• Vol. 07
  • Chapter 01
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I grew up on this tiny little island. Mama pushed me into the world at high tide while Hurricane Odette was barreling toward us. Water was tickling the stilts of the house and she and Papa prayed that I’d come quickly. We wrapped you up and rowed away and that hurricane just lulled you to sleep, she told me. They named me after the storm. Odette means wealthy but when the clouds cleared, the house was gone and every other house along the water was gone. We slept on cots in the school, Mama says, and I was passed from auntie to auntie while she and Papa scouted out the sand-strewn streets.

Grandmere told me when I grew up I would either be wild like a hurricane or rich like Odette means, but not both. When I’d let out my braids and chase laughing gulls down the beach, she’d shake her head and tut-tut-tut and I’d know she was thinking about all those riches she’d be losing out on if I ended up wild.

The house I grew up in was perched up on higher ground so when the next hurricane hit, we could see the waves but we didn’t have to row anywhere, and no more babies were being born anyway. And Papa said that to Mama—the no more babies part—and she cried while we crouched in the bathroom, listening to the wind whip. I thought about the power of a storm and decided maybe I could be both wild and rich, but I didn’t tell Grandmere.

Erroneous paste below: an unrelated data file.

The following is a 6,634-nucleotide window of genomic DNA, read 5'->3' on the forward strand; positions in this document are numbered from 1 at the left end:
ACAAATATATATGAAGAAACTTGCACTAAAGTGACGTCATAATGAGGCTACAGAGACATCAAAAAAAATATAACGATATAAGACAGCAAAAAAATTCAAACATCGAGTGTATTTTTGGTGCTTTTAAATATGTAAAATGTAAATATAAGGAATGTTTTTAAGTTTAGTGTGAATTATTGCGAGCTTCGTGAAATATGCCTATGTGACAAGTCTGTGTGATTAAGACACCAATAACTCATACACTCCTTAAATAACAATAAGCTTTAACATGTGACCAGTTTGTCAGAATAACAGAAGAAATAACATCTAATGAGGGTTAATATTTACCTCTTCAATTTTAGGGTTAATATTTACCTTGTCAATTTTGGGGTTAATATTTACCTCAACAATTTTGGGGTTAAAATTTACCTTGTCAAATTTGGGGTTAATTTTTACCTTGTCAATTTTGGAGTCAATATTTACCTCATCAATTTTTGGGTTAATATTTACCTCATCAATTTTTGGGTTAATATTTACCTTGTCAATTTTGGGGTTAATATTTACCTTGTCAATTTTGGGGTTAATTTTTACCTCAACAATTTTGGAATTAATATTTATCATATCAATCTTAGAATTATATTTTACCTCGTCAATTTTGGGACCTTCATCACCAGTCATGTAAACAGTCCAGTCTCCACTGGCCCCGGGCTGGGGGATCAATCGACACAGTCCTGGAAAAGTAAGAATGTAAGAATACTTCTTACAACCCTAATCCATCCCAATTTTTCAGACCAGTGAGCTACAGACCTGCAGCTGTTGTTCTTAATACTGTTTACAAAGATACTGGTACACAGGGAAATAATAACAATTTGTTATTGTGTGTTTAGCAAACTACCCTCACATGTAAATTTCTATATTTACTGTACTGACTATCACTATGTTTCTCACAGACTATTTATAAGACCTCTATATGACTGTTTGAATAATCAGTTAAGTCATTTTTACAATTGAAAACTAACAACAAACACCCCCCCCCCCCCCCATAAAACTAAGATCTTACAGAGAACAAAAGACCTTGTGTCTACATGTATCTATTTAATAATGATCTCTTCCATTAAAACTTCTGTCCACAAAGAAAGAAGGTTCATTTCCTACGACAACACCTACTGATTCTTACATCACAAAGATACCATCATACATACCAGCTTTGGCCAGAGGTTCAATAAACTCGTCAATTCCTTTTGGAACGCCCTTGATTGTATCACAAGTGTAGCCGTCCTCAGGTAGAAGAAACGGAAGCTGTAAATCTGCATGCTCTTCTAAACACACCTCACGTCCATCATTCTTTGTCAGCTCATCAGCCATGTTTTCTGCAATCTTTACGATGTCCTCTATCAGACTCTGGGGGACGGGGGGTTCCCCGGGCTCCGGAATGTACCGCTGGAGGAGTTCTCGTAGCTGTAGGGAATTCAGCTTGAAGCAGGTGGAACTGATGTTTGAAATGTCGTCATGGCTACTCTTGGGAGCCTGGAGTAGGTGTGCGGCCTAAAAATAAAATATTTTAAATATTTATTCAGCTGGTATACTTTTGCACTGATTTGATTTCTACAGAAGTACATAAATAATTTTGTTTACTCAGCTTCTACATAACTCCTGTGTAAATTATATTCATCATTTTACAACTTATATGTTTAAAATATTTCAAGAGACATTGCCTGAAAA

The first time I left the island was when the whole left side of my mouth hurt and Doc Pitard said I had to go get a tooth pulled. Mama held my hand nearly the whole boat ride across and I wasn’t sure which hurt more—my tooth or this feeling of how big the world was. But every time after that, it got easier and after a while it hurt more to stay home when there was such a big world to explore.



I grew up on this tiny little island and, compared to most people, I never became either very wild or very wealthy but when I come home, I feel a little bit of both, a little bit of Odette.